"A small port"
Translation:En liten havn
Not in American English. Maybe in British English, though I'm not familiar with that usage. Typically, the term "gate," refers to an entry/exit built into freestanding walls or a fence (a fenced property), rather than an entry into a building. You may be thinking of the word "portal," which means (dictionary definition): door, entrance; especially a grand or imposing one/a large door or gate to a building (such as a church)"
It works like all other adjectives in that it has to agree with the gender and number of the noun, its only irregularity is that the plural form looks so different to the singular forms.
The singular indefinite form depends on the gender:
en liten jente (m)
ei lita jente (f)
et lite barn (n)
The singular definite form is either "lille" or "vesle" depending on the dialect, with the former being the most common.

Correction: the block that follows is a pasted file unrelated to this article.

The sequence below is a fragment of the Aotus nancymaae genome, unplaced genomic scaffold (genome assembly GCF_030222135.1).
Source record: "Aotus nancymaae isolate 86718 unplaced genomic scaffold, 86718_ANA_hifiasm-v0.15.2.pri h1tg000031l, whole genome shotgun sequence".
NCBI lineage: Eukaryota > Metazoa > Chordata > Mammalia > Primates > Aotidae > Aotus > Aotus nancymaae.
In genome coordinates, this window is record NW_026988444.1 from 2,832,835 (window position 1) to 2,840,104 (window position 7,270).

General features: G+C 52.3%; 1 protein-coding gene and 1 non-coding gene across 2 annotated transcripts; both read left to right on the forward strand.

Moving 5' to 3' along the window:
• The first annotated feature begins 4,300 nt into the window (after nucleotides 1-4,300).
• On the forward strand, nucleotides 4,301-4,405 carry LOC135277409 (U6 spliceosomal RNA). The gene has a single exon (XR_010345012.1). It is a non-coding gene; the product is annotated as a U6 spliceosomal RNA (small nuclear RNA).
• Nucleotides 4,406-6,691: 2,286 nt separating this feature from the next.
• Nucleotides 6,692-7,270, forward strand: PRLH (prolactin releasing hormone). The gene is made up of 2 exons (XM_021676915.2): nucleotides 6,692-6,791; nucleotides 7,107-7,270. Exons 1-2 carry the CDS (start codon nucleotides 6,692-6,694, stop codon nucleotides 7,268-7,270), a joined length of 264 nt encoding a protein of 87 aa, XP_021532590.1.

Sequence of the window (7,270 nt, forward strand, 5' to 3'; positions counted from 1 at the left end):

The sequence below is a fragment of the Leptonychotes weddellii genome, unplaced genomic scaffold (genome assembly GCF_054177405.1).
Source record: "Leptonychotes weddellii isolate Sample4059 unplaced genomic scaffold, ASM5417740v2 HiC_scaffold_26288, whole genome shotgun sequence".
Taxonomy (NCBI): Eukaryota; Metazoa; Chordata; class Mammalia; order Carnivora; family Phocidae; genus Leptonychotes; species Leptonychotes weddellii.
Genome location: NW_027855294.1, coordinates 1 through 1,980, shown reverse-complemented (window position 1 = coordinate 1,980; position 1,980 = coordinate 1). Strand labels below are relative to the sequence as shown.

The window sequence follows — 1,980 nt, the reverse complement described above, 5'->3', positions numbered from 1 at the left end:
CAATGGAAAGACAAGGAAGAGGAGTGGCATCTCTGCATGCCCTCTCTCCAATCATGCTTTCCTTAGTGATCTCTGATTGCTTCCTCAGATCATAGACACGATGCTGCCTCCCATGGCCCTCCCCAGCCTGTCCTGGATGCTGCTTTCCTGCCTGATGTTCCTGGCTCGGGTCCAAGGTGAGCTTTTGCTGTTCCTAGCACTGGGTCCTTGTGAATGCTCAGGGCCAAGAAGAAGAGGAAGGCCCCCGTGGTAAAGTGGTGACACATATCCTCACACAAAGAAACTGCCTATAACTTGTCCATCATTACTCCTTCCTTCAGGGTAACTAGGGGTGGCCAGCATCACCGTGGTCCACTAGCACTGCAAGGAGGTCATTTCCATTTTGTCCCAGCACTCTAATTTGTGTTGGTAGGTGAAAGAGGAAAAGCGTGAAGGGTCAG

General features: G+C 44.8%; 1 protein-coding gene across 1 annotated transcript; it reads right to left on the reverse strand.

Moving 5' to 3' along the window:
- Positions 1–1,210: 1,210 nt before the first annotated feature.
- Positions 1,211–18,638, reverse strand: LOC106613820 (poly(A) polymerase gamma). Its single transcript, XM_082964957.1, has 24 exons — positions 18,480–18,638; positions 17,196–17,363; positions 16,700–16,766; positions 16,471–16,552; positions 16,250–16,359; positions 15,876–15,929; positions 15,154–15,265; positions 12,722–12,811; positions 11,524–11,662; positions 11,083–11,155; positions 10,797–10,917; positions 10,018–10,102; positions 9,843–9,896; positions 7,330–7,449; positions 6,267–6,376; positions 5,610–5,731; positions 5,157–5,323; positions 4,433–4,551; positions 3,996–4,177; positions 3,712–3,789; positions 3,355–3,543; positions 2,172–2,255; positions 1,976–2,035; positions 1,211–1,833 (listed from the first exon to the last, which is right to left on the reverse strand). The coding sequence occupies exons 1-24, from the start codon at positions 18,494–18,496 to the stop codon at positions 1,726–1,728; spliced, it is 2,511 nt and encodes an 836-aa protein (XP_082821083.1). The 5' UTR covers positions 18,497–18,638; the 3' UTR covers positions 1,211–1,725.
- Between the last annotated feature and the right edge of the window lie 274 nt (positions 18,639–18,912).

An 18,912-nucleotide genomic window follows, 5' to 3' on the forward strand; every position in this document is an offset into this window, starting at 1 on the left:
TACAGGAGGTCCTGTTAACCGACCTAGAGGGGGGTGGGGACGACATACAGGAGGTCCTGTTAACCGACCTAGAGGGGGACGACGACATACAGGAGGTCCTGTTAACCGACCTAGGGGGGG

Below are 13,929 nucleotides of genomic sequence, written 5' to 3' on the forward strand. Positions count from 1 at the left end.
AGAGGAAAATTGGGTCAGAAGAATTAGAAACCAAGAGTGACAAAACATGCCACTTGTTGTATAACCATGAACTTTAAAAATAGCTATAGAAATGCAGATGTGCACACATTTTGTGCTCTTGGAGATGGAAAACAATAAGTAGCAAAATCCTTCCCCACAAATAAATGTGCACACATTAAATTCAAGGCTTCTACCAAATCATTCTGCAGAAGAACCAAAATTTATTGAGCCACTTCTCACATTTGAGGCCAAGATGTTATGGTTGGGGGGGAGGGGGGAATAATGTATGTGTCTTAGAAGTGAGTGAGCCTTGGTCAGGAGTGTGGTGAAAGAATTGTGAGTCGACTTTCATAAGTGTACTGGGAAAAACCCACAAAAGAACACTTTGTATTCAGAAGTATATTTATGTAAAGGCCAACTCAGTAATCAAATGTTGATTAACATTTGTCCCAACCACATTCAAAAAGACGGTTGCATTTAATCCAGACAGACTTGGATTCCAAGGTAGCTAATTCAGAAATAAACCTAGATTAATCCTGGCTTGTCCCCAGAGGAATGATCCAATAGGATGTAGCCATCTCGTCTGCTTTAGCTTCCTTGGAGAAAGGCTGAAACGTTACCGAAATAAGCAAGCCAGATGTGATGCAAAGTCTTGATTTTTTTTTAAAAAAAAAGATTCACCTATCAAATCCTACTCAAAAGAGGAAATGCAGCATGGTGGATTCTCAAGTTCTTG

The plural form is "små" across the board; små jenter, små gutter, små barn.
I'm afraid not, as "small" and "little" are technically interchangeable when you're speaking of size.
"A small/little house"
"Et lite hus"
"Several small/little houses"
"Flere små hus"
When you're using "a little (bit)" to speak about the degree of something, then it will be translated with "litt":
"This is a little confusing."
"Dette er litt forvirrende.